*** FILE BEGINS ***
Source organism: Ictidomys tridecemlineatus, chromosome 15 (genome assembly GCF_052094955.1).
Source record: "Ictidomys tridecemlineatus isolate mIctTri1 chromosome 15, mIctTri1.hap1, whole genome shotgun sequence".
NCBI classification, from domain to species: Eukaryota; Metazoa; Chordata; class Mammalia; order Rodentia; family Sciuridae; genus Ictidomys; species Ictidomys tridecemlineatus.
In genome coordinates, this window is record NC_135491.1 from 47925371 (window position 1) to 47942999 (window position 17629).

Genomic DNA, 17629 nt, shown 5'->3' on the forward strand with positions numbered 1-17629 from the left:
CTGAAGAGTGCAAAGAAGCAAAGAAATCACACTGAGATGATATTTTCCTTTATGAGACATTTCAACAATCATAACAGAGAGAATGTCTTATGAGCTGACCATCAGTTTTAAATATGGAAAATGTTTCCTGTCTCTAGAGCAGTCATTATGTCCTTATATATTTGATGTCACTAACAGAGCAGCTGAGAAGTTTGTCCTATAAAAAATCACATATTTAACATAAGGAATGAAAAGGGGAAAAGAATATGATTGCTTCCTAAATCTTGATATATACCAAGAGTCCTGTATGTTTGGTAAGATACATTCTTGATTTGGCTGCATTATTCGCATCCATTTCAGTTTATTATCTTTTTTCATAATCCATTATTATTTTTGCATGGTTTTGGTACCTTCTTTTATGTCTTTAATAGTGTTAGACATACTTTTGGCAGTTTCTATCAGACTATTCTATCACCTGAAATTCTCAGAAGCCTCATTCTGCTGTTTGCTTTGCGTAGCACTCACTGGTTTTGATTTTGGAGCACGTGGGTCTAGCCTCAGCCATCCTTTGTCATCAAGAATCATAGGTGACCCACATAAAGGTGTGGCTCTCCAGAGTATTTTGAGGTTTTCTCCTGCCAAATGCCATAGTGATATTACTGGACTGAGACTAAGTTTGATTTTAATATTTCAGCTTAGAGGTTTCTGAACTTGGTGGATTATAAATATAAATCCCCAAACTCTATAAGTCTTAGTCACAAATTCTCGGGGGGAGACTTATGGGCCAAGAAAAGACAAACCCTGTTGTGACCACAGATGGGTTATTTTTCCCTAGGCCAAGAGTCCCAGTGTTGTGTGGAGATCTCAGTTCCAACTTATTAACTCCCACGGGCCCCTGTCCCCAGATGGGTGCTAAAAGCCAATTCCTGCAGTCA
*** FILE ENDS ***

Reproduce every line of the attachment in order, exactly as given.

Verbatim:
Source organism: Ictidomys tridecemlineatus, chromosome 15 (genome assembly GCF_052094955.1).
Source record: "Ictidomys tridecemlineatus isolate mIctTri1 chromosome 15, mIctTri1.hap1, whole genome shotgun sequence".
NCBI classification, from domain to species: Eukaryota; Metazoa; Chordata; class Mammalia; order Rodentia; family Sciuridae; genus Ictidomys; species Ictidomys tridecemlineatus.
In genome coordinates, this window is record NC_135491.1 from 47925371 (window position 1) to 47942999 (window position 17629).

Genomic DNA, 17629 nt, shown 5'->3' on the forward strand with positions numbered 1-17629 from the left:
CTGAAGAGTGCAAAGAAGCAAAGAAATCACACTGAGATGATATTTTCCTTTATGAGACATTTCAACAATCATAACAGAGAGAATGTCTTATGAGCTGACCATCAGTTTTAAATATGGAAAATGTTTCCTGTCTCTAGAGCAGTCATTATGTCCTTATATATTTGATGTCACTAACAGAGCAGCTGAGAAGTTTGTCCTATAAAAAATCACATATTTAACATAAGGAATGAAAAGGGGAAAAGAATATGATTGCTTCCTAAATCTTGATATATACCAAGAGTCCTGTATGTTTGGTAAGATACATTCTTGATTTGGCTGCATTATTCGCATCCATTTCAGTTTATTATCTTTTTTCATAATCCATTATTATTTTTGCATGGTTTTGGTACCTTCTTTTATGTCTTTAATAGTGTTAGACATACTTTTGGCAGTTTCTATCAGACTATTCTATCACCTGAAATTCTCAGAAGCCTCATTCTGCTGTTTGCTTTGCGTAGCACTCACTGGTTTTGATTTTGGAGCACGTGGGTCTAGCCTCAGCCATCCTTTGTCATCAAGAATCATAGGTGACCCACATAAAGGTGTGGCTCTCCAGAGTATTTTGAGGTTTTCTCCTGCCAAATGCCATAGTGATATTACTGGACTGAGACTAAGTTTGATTTTAATATTTCAGCTTAGAGGTTTCTGAACTTGGTGGATTATAAATATAAATCCCCAAACTCTATAAGTCTTAGTCACAAATTCTCGGGGGGAGACTTATGGGCCAAGAAAAGACAAACCCTGTTGTGACCACAGATGGGTTATTTTTCCCTAGGCCAAGAGTCCCAGTGTTGTGTGGAGATCTCAGTTCCAACTTATTAACTCCCACGGGCCCCTGTCCCCAGATGGGTGCTAAAAGCCAATTCCTGCAGTCA